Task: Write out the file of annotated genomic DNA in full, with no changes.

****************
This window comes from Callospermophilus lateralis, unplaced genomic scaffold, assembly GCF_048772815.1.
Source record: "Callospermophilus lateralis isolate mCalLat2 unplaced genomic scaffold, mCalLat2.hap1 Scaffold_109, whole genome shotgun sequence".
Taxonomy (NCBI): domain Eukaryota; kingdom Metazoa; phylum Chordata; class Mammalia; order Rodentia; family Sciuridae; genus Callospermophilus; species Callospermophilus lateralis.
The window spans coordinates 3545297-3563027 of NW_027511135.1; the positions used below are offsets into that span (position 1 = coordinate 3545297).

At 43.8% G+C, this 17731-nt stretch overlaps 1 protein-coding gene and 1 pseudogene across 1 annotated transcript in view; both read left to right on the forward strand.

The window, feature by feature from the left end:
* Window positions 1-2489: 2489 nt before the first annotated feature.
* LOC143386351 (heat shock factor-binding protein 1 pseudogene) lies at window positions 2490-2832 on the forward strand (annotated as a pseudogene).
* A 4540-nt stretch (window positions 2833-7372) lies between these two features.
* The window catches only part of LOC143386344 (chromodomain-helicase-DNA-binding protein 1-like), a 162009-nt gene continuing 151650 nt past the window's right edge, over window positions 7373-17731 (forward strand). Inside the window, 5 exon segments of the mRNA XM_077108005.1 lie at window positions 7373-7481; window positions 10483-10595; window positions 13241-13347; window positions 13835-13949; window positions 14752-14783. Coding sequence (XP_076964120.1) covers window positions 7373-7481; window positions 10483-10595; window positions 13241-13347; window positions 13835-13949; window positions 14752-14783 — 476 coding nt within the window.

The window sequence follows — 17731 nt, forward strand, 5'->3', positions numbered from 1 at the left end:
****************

This window comes from Callospermophilus lateralis, unplaced genomic scaffold, assembly GCF_048772815.1.
Source record: "Callospermophilus lateralis isolate mCalLat2 unplaced genomic scaffold, mCalLat2.hap1 Scaffold_109, whole genome shotgun sequence".
Taxonomy (NCBI): domain Eukaryota; kingdom Metazoa; phylum Chordata; class Mammalia; order Rodentia; family Sciuridae; genus Callospermophilus; species Callospermophilus lateralis.
The window spans coordinates 3545297-3563027 of NW_027511135.1; the positions used below are offsets into that span (position 1 = coordinate 3545297).

At 43.8% G+C, this 17731-nt stretch overlaps 1 protein-coding gene and 1 pseudogene across 1 annotated transcript in view; both read left to right on the forward strand.

The window, feature by feature from the left end:
* Window positions 1-2489: 2489 nt before the first annotated feature.
* LOC143386351 (heat shock factor-binding protein 1 pseudogene) lies at window positions 2490-2832 on the forward strand (annotated as a pseudogene).
* A 4540-nt stretch (window positions 2833-7372) lies between these two features.
* The window catches only part of LOC143386344 (chromodomain-helicase-DNA-binding protein 1-like), a 162009-nt gene continuing 151650 nt past the window's right edge, over window positions 7373-17731 (forward strand). Inside the window, 5 exon segments of the mRNA XM_077108005.1 lie at window positions 7373-7481; window positions 10483-10595; window positions 13241-13347; window positions 13835-13949; window positions 14752-14783. Coding sequence (XP_076964120.1) covers window positions 7373-7481; window positions 10483-10595; window positions 13241-13347; window positions 13835-13949; window positions 14752-14783 — 476 coding nt within the window.

The window sequence follows — 17731 nt, forward strand, 5'->3', positions numbered from 1 at the left end: